2. Primitive AI
Artificial intelligence, it is said, will solve many of our most vexing problems once it is fully developed. However, despite advances, it's still in a rudimentary state compared with the ambitions, according to a report published recently by Stanford University.
Where it stands: Some of the best progress has been in the narrow realm of games. In a paper released yesterday, Alphabet's DeepMind, a top AI lab, revealed AlphaZero. This is the algorithm that in just 24 hours learned chess and its Japanese version Shogi, and went on to beat world champions in both.
Why it matters: The advances in games are important but life isn't a game. AI progress outside of these areas has been harder to define.
"The most important thing for AI is to go from exceptional promise to use in actual everyday life," Martial Hebert, director of the Robotics Institute at Carnegie Mellon University, tells Axios.
Here are some key takeaways from the AI Index report:
- AI investment is through the roof: Between 2000 and 2017, the number of AI startups in the U.S. grew 14 times — from 47 to 649. Annual venture capital investment in AI rose 6 times last year, to $3.5 billion (see chart above).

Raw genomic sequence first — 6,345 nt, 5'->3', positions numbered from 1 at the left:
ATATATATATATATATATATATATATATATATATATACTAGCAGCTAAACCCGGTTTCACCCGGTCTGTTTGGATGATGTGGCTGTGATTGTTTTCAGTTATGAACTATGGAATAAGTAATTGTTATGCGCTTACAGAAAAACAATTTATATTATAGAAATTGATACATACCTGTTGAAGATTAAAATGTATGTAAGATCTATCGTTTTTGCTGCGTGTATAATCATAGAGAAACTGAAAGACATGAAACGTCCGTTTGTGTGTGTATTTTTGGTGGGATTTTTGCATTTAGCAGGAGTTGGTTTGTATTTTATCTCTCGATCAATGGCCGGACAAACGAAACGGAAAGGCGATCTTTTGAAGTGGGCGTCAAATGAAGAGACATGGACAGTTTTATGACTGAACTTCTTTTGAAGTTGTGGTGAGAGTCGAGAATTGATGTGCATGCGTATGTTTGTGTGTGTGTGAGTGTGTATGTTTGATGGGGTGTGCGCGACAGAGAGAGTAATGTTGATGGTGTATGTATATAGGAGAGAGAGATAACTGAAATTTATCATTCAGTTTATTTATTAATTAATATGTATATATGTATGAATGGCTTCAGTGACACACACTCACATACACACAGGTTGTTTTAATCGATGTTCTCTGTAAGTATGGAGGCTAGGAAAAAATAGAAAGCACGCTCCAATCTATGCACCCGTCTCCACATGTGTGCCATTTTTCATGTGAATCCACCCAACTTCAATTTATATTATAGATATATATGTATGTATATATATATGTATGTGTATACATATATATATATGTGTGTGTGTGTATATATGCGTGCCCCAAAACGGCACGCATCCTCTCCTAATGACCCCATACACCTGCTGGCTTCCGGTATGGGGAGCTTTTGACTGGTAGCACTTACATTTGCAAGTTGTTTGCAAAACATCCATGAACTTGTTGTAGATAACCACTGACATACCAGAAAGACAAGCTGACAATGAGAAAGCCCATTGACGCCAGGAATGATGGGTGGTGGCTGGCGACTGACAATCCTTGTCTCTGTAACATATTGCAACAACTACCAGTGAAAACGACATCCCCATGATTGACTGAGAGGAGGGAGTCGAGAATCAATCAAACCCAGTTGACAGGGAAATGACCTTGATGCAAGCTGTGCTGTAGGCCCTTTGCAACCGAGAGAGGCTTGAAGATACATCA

- Skills are in demand: The number of U.S. job postings listing AI as a required skill was about 11,100 last year. So far this year, the number is 31,000.
- A race is on between the U.S. and China: Kai-fu Lee, CEO of Beijing-based VC firm Sinovation, said in the report that China is making impressive progress in AI, and has far more data — the main building block of robust AI — to work with than anyone else. "In this age of AI, I predict that the United States-China duopoly is not only inevitable. It has already arrived," he said.
- Experts worry about hype: In expert comment included in the report, Michael Wooldridge, head of computer science at Oxford University, said exaggeration has created an AI bubble and that there is the potential for a third "AI winter," a period of disillusion and a drawdown of investment as the field regroups.
"There are plenty of charlatans and snake oil salesmen out there, who are quite happy to sell whatever they happen to be doing as AI, and it is a source of great personal frustration that the press are happy to give airtime to views on AI that I consider to be ill-informed at best, lunatic fringe at worst," Wooldridge wrote.
Read the full piece here, written with Science editor Alison Snyder.